Second thing, if you're going to cluster DC VMs against recommendations, never put them on SMB storage. You cannot universally guarantee that a Hyper-V host can authenticate to an SMB resource when the VM in question is a domain controller.

    Third, no cluster resource should ever depend on the success of any member node. In other words, don't run cluster resources from local storage.

    Your error message is because loopback configurations are not supported for anything except Storage Spaces Direct. Every node in the cluster will be able to reach that particular share except the node the node that hosts it.


    Eric Siron
    Altaro Hyper-V Blog
    I am an independent contributor, not an Altaro employee. I accept all responsibility for the content of my posts. You accept all responsibility for any actions that you take based on the content of my posts.

    Friday, June 08, 2018 4:49 PM
  • So, on the one Hyper-v host where the actual vhdx file lives, I am using UNC path to the file with a share. (ex. \\hvhost1\vm_DC1\dc1.vhdx) That is not a good idea then?  Better to use the direct path and then duplicate on another host, having two DC's running, and not have them as a part of the failover cluster.  I think that is what you are saying here.

    My secondary DC lives on old bare metal now, so, could I just convert that to a VM and put in on another HVHost?  Incidentally, the entire point of this project was to retire the old server with the physical DC on it running old Windows Server.  We are a small enough shop that I guess going with one DC would be enough.

    -----------

    Your error message is because loopback configurations are not supported for anything except Storage Spaces Direct. Every node in the cluster will be able to reach that particular share except the node the node that hosts it.

    I am not quite sure where that comes into play here, but I will take your word for it.
    ---------------------------------------


    The key to all of this is to don't attempt to have the virtual DC a part of the Fail over cluster.  It can sit on the hosts, but run independently of the cluster.


    Friday, June 08, 2018 5:36 PM
  • Good idea or not, no Hyper-V host can run a virtual machine from a UNC that resolves to itself (that's loopback). It just can't be done (Storage Spaces Direct configurations aside). The computer named HYPERVBOX will never be able to run any virtual machines from \\HYPERVBOX. It's hard-coded that way and it is smart enough to see through all common trickery.

    Do not start duplicating domain controllers. That's a total waste of your time. With practice, you can kick a new domain controller into an existing domain in five minutes. With scripting, you can do it even faster. Without practice or scripting, you can still do it more quickly and with fewer headaches than duplicating.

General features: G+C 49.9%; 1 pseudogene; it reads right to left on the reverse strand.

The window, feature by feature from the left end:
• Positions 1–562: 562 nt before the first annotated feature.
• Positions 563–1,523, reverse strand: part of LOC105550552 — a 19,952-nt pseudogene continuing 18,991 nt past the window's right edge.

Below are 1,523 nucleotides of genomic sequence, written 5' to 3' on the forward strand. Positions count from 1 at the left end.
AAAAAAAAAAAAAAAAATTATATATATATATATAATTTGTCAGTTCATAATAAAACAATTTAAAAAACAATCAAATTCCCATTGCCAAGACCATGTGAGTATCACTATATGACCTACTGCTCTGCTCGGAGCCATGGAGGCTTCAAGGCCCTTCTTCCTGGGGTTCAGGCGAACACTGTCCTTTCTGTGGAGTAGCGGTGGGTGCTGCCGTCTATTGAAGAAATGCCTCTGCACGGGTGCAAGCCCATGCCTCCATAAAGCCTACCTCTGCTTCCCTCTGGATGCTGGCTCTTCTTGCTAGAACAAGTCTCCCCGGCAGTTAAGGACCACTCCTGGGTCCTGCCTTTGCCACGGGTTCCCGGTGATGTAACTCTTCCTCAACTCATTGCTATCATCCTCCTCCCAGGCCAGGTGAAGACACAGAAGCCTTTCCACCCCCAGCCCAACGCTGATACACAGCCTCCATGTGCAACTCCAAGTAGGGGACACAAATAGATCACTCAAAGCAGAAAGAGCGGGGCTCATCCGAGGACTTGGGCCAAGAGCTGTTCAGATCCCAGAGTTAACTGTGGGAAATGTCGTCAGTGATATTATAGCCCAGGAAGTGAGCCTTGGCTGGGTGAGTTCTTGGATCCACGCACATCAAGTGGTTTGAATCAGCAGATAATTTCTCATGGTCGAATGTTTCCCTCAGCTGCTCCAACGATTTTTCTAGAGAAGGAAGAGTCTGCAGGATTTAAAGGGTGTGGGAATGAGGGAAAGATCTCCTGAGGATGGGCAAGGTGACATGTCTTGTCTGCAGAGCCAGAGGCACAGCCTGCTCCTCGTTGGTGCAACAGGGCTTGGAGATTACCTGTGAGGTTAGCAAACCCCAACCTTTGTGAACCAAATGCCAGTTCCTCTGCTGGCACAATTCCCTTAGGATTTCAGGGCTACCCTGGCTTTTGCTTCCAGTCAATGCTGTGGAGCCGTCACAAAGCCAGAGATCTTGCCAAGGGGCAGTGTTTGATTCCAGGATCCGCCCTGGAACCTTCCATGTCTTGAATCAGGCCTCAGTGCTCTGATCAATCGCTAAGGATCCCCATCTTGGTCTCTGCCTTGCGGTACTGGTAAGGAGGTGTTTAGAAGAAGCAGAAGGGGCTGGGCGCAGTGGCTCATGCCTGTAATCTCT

I would:

    1. Use Storage Migration from a non-owner node to move that DC VM back out into shared storage.
    2. Live Migrate that VM to the node you want to own it forever.
    3. Remove the VM from the cluster.
    4. Use Storage Migration to move it to local storage using a local path (D: or whatever).
    5. On another node, create a new VM on local storage using a local path. Make sure to set it to auto start and to shut down (not save) on host shutdown.
    6. Install Windows Server on the new VM and promote it to be a domain controller in your existing domain.

    When that's done, you will have two virtualized domain controllers, neither dependent on the cluster. ADDS will have greater resiliency than it would if you had a single HA domain controller.

    Demote the physical DC whenever, but do a proper demotion and get rid of it entirely.


    Eric Siron
    Altaro Hyper-V Blog
    I am an independent contributor, not an Altaro employee. I accept all responsibility for the content of my posts. You accept all responsibility for any actions that you take based on the content of my posts.

    • Marked as answer by KyRou Monday, June 11, 2018 12:29 PM
    Friday, June 08, 2018 5:50 PM
  • Thank Eric,

    I appreciate all the guidance on this.  I h ave completed the steps as you have outlined and everything is running fine.

    K

    Monday, June 11, 2018 12:30 PM
  • Eric,

    Just a point of clarification.  Why is clustering the DC VM's not recommended and gives me exactly "nothing" as you say?